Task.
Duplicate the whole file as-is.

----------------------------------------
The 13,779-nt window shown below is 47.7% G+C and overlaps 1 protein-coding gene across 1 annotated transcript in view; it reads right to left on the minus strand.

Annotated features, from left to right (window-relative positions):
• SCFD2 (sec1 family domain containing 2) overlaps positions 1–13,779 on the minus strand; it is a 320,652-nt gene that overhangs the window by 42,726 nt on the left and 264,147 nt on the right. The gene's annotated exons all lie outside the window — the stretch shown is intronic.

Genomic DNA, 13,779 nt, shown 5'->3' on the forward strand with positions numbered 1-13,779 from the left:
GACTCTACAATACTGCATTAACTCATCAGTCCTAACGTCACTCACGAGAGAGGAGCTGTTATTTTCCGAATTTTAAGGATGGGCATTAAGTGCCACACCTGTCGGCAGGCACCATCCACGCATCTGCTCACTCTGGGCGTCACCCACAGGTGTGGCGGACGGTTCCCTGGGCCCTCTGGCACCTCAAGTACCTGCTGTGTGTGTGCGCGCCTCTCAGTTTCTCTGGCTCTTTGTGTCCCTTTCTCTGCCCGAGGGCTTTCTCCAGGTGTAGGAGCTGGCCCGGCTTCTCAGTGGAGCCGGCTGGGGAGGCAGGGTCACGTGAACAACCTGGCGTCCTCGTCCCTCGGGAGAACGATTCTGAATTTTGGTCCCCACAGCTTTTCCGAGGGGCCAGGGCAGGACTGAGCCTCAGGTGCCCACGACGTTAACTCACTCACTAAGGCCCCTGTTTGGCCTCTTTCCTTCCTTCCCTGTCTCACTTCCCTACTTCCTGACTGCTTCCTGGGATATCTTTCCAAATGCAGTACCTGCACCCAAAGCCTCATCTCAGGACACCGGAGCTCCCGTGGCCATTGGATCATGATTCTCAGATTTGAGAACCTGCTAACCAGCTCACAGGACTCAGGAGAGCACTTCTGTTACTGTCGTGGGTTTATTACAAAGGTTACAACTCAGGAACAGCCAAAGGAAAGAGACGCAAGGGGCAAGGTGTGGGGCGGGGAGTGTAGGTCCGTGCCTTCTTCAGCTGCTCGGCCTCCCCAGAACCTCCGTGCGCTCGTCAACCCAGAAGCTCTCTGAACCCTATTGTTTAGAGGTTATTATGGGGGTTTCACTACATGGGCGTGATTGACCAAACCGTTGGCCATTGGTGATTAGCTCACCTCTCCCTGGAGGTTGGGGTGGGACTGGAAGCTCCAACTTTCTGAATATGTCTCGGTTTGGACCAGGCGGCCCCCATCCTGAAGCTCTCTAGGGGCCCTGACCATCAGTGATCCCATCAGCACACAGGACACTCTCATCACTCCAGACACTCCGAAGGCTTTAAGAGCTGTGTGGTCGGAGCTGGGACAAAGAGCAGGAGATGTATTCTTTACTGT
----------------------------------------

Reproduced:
The 13,779-nt window shown below is 47.7% G+C and overlaps 1 protein-coding gene across 1 annotated transcript in view; it reads right to left on the minus strand.

Annotated features, from left to right (window-relative positions):
• SCFD2 (sec1 family domain containing 2) overlaps positions 1–13,779 on the minus strand; it is a 320,652-nt gene that overhangs the window by 42,726 nt on the left and 264,147 nt on the right. The gene's annotated exons all lie outside the window — the stretch shown is intronic.

Genomic DNA, 13,779 nt, shown 5'->3' on the forward strand with positions numbered 1-13,779 from the left:
GACTCTACAATACTGCATTAACTCATCAGTCCTAACGTCACTCACGAGAGAGGAGCTGTTATTTTCCGAATTTTAAGGATGGGCATTAAGTGCCACACCTGTCGGCAGGCACCATCCACGCATCTGCTCACTCTGGGCGTCACCCACAGGTGTGGCGGACGGTTCCCTGGGCCCTCTGGCACCTCAAGTACCTGCTGTGTGTGTGCGCGCCTCTCAGTTTCTCTGGCTCTTTGTGTCCCTTTCTCTGCCCGAGGGCTTTCTCCAGGTGTAGGAGCTGGCCCGGCTTCTCAGTGGAGCCGGCTGGGGAGGCAGGGTCACGTGAACAACCTGGCGTCCTCGTCCCTCGGGAGAACGATTCTGAATTTTGGTCCCCACAGCTTTTCCGAGGGGCCAGGGCAGGACTGAGCCTCAGGTGCCCACGACGTTAACTCACTCACTAAGGCCCCTGTTTGGCCTCTTTCCTTCCTTCCCTGTCTCACTTCCCTACTTCCTGACTGCTTCCTGGGATATCTTTCCAAATGCAGTACCTGCACCCAAAGCCTCATCTCAGGACACCGGAGCTCCCGTGGCCATTGGATCATGATTCTCAGATTTGAGAACCTGCTAACCAGCTCACAGGACTCAGGAGAGCACTTCTGTTACTGTCGTGGGTTTATTACAAAGGTTACAACTCAGGAACAGCCAAAGGAAAGAGACGCAAGGGGCAAGGTGTGGGGCGGGGAGTGTAGGTCCGTGCCTTCTTCAGCTGCTCGGCCTCCCCAGAACCTCCGTGCGCTCGTCAACCCAGAAGCTCTCTGAACCCTATTGTTTAGAGGTTATTATGGGGGTTTCACTACATGGGCGTGATTGACCAAACCGTTGGCCATTGGTGATTAGCTCACCTCTCCCTGGAGGTTGGGGTGGGACTGGAAGCTCCAACTTTCTGAATATGTCTCGGTTTGGACCAGGCGGCCCCCATCCTGAAGCTCTCTAGGGGCCCTGACCATCAGTGATCCCATCAGCACACAGGACACTCTCATCACTCCAGACACTCCGAAGGCTTTAAGAGCTGTGTGGTCGGAGCTGGGACAAAGAGCAGGAGATGTATTCTTTACTGT